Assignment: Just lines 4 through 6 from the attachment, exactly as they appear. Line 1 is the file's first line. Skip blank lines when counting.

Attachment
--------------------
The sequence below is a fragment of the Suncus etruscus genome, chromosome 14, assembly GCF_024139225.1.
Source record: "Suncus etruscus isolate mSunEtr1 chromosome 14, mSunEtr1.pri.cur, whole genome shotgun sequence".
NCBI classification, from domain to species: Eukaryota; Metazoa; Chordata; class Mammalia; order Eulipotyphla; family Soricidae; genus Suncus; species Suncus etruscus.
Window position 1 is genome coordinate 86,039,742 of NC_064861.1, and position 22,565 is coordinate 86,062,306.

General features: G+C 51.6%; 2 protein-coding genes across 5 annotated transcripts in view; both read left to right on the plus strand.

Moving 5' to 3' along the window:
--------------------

Window position 1 is genome coordinate 86,039,742 of NC_064861.1, and position 22,565 is coordinate 86,062,306.

General features: G+C 51.6%; 2 protein-coding genes across 5 annotated transcripts in view; both read left to right on the plus strand.

Moving 5' to 3' along the window: